MIRENDA VOL. 1's surprisingly epic story about a Woman's quest to exorcize a demon is really well written and illustrated. Grim Wilkins draws big, imaginative panels and balloons that feed into each other moment to moment. Not too many comics this year are completely silent, so this series feels incredibly refreshing.
96 %
User Rating 0 Be the first one !

Once in a while, a comic book series comes along that dares to push the limits of narrative and sequential art storytelling. With MIRENDA vol. 1, artist/writer Grim Wilkins goes all-in and tells a mostly silent epic. Originally appearing as separate issues in ISLAND magazine, all five issues of MIRENDA are included in this trade paperback collection.

MIRENDA vol. 1 is the story of a Woman who goes on a journey to remove a demon that inhabits her leg. Along the way, she makes friends, gets into dangerous situations, and learns about the demon. Notably, the style is similar to the works of the French comic book artist Moebius as well Frank Frazetta‘s musclebound figures. Suffice to say, MIRENDA vol.1 is a surprisingly excellent-paced story from beginning to end.

Women Drive the Story Forward

From the outset, MIRENDA vol.1 immediately establishes its Tarzan-like protagonist. We meet the Woman as she leaps around with a loin cloth to retrieve a mysterious blue flower. Then she takes the flower to a medicine man who grinds it up to reveal its contents. However, unbeknownst to the Woman, the flower unleashes a demon that possesses her leg. This triggers her journey to remove it. The action ebbs and flows but it’s well paced. Wilkins takes great care not to overwhelm readers and allows the story to breathe between epic moments.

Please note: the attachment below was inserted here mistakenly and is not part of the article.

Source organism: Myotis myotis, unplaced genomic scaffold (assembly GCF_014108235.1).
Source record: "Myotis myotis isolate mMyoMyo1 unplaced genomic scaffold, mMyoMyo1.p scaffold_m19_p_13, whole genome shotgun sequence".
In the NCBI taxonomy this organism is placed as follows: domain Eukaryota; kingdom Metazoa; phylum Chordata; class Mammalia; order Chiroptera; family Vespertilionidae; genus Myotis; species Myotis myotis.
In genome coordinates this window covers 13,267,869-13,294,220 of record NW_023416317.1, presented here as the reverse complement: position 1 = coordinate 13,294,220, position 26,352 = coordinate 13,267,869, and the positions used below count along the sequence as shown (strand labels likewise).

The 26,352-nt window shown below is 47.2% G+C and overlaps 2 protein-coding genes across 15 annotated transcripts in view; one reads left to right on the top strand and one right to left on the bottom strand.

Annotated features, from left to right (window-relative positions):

MIRENDA Vol. 1 by Grim Wilkins
MIRENDA vol. 1, page 4. Courtesy of Image Comics

Across five chapters, the story introduces multiple characters in addition to our heroine. First, there’s a man in black who serves as the antagonist and is in pursuit of the Woman. Next, there’s a clothed woman with a rhino tattoo who saves the Woman’s life from bandits. Lastly, there’s a band of travelers who are also looking for the Woman. The travelers are a man with a bandanna and a hawk, a bald man of color, and their leader, a woman with a prosthetic leg.

One of the questions that Wilkins plays with is the notion of identity. None of the characters in the story have names. The only name mentioned is Mirenda, which is used sparingly. No one knows who or what Mirenda is, and Wilkins leaves it open to interpretation for readers to figure out. The Woman is perceived differently by various characters. Is she a demon-Woman out to destroy the world, a criminal, or neither? You’ll have to read the story and decide for yourself!

Silently Balanced Cast of Characters

MIRENDA vol. 1, page 10. Courtesy of Image Comics